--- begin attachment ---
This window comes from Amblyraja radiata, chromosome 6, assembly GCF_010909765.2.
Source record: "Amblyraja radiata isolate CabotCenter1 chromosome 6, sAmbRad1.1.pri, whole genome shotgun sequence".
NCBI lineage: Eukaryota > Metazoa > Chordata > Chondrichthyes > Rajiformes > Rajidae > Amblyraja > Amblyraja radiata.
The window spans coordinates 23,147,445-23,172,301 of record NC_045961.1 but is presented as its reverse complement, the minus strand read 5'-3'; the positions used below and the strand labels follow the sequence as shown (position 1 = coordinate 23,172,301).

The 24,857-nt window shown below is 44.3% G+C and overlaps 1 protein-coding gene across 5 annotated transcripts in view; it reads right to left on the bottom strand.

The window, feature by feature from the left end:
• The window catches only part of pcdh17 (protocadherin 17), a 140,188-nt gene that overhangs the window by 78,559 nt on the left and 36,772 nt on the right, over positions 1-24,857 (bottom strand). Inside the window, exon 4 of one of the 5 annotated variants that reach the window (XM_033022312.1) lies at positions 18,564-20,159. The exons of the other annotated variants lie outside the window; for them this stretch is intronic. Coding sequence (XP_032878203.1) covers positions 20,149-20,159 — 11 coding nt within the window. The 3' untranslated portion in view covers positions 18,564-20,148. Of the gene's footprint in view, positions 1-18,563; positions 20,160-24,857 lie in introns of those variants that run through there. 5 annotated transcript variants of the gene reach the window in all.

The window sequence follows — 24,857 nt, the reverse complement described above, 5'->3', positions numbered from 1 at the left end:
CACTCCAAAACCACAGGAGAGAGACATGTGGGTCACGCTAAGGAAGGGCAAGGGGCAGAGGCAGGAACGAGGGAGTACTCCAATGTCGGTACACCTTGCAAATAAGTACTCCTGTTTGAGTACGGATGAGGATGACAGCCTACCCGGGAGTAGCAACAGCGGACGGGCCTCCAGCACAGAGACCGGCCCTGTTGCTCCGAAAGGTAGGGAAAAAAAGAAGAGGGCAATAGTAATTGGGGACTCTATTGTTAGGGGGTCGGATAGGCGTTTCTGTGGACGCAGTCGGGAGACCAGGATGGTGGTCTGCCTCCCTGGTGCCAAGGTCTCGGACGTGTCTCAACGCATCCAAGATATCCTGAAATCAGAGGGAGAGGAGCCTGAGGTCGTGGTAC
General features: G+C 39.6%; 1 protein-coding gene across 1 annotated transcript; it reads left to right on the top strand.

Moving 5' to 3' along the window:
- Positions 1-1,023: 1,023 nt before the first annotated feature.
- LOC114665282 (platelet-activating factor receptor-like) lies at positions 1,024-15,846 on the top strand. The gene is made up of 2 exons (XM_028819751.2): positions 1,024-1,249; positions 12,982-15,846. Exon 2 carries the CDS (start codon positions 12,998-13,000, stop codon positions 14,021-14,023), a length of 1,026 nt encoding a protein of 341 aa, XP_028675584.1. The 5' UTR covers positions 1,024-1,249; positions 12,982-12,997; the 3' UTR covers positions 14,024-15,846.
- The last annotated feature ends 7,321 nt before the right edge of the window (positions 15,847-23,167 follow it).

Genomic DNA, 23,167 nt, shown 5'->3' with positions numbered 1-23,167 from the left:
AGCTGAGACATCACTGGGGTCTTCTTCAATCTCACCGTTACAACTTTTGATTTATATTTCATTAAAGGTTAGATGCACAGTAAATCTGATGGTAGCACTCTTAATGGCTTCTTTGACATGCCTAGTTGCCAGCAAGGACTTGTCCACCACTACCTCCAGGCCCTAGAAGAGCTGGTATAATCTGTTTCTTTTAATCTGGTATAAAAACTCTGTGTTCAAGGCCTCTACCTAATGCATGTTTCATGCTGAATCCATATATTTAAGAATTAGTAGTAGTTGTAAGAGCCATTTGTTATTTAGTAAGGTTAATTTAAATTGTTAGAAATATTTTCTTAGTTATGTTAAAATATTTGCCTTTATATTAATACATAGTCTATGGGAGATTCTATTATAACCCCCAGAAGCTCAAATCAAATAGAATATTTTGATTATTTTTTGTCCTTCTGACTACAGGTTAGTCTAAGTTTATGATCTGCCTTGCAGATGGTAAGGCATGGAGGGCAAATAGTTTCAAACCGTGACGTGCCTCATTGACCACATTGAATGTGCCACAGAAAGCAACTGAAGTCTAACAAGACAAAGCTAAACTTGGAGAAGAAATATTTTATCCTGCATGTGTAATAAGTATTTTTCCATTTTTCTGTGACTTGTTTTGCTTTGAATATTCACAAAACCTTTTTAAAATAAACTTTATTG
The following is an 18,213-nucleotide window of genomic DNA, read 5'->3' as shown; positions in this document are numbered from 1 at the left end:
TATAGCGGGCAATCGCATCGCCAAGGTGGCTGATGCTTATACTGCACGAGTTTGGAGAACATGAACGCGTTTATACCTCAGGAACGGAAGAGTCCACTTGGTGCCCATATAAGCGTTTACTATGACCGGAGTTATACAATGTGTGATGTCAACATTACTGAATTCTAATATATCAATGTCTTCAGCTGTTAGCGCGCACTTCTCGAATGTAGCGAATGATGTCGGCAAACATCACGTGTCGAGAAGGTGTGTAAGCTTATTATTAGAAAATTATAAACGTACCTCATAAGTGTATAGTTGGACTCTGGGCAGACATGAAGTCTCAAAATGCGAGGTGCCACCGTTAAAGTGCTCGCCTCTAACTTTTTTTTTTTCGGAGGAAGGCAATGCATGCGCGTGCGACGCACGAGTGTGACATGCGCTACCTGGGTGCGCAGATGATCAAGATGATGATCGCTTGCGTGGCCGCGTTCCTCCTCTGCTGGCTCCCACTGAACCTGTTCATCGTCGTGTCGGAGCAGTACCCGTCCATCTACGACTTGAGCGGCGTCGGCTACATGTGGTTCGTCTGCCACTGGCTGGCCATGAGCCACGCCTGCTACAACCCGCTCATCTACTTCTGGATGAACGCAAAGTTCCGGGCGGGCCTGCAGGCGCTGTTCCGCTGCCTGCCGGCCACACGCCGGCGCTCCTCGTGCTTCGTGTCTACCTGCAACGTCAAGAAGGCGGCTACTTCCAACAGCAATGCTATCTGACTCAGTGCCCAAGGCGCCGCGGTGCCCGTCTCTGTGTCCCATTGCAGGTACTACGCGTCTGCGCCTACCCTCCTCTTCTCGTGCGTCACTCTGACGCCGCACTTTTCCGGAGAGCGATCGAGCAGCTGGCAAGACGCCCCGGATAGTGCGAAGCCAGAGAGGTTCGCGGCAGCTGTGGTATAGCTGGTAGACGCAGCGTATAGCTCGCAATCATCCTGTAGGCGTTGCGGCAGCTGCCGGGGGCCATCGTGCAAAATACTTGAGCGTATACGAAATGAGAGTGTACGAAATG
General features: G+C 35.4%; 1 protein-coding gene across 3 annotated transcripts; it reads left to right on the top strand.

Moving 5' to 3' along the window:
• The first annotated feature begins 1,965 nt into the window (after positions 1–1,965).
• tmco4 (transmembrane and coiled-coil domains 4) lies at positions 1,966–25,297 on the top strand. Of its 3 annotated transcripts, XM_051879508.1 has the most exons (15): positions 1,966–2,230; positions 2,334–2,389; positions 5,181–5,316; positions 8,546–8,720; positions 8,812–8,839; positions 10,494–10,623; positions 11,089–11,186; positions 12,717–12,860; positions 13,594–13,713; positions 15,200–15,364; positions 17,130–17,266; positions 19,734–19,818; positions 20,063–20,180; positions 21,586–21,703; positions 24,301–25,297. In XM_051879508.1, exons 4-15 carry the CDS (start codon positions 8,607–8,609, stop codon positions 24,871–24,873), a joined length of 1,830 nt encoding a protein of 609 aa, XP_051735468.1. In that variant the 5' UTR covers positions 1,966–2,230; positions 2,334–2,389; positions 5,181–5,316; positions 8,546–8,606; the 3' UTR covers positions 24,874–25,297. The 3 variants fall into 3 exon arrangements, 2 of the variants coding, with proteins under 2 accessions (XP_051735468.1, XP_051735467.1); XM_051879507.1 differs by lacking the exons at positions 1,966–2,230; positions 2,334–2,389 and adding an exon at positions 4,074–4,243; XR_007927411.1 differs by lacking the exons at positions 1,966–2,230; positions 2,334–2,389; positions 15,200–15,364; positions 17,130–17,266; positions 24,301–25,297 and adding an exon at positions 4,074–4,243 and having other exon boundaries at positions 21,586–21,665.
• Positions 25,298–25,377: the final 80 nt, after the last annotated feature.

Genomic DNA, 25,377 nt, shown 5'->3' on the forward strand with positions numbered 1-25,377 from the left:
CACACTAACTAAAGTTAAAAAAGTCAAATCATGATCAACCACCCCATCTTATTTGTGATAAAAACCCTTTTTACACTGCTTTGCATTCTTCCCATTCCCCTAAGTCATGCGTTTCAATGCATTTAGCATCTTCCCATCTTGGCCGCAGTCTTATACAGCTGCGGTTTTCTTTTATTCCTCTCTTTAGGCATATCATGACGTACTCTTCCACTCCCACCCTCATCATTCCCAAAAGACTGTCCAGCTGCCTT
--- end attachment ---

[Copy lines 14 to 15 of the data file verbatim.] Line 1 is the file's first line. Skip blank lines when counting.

- The last annotated feature ends 7,321 nt before the right edge of the window (positions 15,847-23,167 follow it).

Genomic DNA, 23,167 nt, shown 5'->3' with positions numbered 1-23,167 from the left: